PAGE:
Written by J. Michael Straczynski and Chris Roberson
Penciled by Eddy Barrows
Inked by J.P. Mayer
32 pages, color
Published by DC Comics
Chris Roberson has gone off the marked path, so to speak. Several months ago, he came on board Superman as a co-writer, to finish up J. Michael Straczynski’s "Grounded" storyline off of an outline, while Straczynski departed the title (as well as Wonder Woman) to spend more time working on a sequel graphic novel to Superman: Earth One. And while I’ve been having a sneaking suspicion that "Grounded" has gone in a rather different direction than originally planned with the arrival of Roberson, this latest installment is in many ways the ultimate example of the new direction.
The early chapters of "Grounded" could best be described as human interest stories. Superman walks across the country, encounters local people’s problems (immigration, domestic abuse, heart failure, that sort of thing) and tries to find a way to help. With the arrival of Roberson, though, things have changed. You can still see what must have been the germ of a chapter idea from the original outline still showing up, but from there it veers into a different direction, big time. For example, Superman #711’s main plot has to do with the electrically-powered Livewire going berserk in Las Vegas, and Superman trying to find a way to pull her back from destroying everything in her radius. But aside from getting the key to the city of Provo, Utah, and the mysterious despair-causing villain from the earlier chapters making a return appearance, there’s nothing else to connect this to the rest of "Grounded," or at least not the Straczynski-solo issues. Delete the mystery villain and this issue could have been told at just about any time in Superman.
Is that a bad thing? In this case, no. It’s an entertaining story, taking developments from the last few years with Livewire (but not making having read those stories necessary) and building on them, as well as coming up with an idea for her erratic behavior and presumably different portrayals from different writers. The science in the story may well be pseudo-science, but it feels logical enough to follow. It’s a fun little tale, and one that demonstrates Roberson as being someone who should clearly be in the running to write Superman with #715 (theoretically the first post-"Grounded" issue) when it rolls around in a few months. The only part of the story that doesn’t quite click is, ultimately, the "Grounded" element with the annoying villain’s appearance. After getting spotted by surprise guest star Iron Munro (who clearly is suspicious of her, based on his own dialogue), she’s suddenly ignored for no real reason, save for perhaps that the outline dictates she isn’t being pursued by Superman himself just yet. Considering that the character in general feels grafted on to the story, it’s no surprise that it’s the weak spot in the writing.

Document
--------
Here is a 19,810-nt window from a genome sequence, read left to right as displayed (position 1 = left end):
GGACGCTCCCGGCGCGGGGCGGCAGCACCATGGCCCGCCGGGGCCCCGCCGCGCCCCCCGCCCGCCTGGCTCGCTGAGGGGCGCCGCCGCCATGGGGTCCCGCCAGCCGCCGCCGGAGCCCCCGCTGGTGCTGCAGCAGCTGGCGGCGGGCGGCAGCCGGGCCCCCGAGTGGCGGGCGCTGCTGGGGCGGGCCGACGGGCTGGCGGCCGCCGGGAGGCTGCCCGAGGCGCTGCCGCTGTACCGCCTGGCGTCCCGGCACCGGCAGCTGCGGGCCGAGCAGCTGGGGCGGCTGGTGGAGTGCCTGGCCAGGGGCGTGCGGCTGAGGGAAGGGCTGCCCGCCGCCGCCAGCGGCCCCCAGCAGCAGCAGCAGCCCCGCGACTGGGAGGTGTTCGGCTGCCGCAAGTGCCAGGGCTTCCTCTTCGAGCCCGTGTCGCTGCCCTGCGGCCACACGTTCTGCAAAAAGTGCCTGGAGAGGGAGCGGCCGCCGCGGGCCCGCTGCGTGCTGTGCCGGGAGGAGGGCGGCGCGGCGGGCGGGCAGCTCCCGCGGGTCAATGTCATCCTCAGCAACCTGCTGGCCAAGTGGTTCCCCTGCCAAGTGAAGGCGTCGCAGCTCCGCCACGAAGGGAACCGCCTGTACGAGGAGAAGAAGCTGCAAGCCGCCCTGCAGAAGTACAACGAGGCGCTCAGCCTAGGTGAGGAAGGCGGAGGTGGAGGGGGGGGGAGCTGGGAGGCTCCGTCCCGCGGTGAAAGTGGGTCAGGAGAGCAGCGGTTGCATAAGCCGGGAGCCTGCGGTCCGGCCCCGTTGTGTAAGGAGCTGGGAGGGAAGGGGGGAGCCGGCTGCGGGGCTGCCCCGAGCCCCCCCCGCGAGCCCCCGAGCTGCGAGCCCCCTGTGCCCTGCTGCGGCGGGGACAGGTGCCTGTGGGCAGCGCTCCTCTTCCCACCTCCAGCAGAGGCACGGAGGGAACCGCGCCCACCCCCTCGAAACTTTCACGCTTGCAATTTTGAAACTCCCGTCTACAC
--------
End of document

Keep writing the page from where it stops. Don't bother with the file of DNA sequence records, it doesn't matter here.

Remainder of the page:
Penciler Eddy Barrows is providing a slightly erratic look to the art in Superman. There are some pages where it works well, Barrows drawing the characters in a realistic, interesting manner. On other pages, though, we get strange shifts; Superman suddenly appears to have expanded to the size of a barrel, or Jimmy Olsen looks like a child rather than an adult. (I did appreciate that Barrows kept Olsen’s hair style from the slight redesign provided by R.B. Silva over in Action Comics last year.) And when Superman flies off with Jimmy, well, is it just me or have we seen this expression on Superman’s face every month courtesy Barrows? Overall it’s not a bad art style, but more variety on faces and more consistency on bodies would make me more interested in the art month in and month out.
Superman #711 is the kind of issue that makes me wish we could somehow get to see the outline that Roberson is working off of. It certainly comes off to the reader as far from what "Grounded" was in Straczynski’s mind for the second half of its run. Based on how much better these Roberson-helmed issues are, though? I can’t help but think this swerve into new territory is a good thing for readers.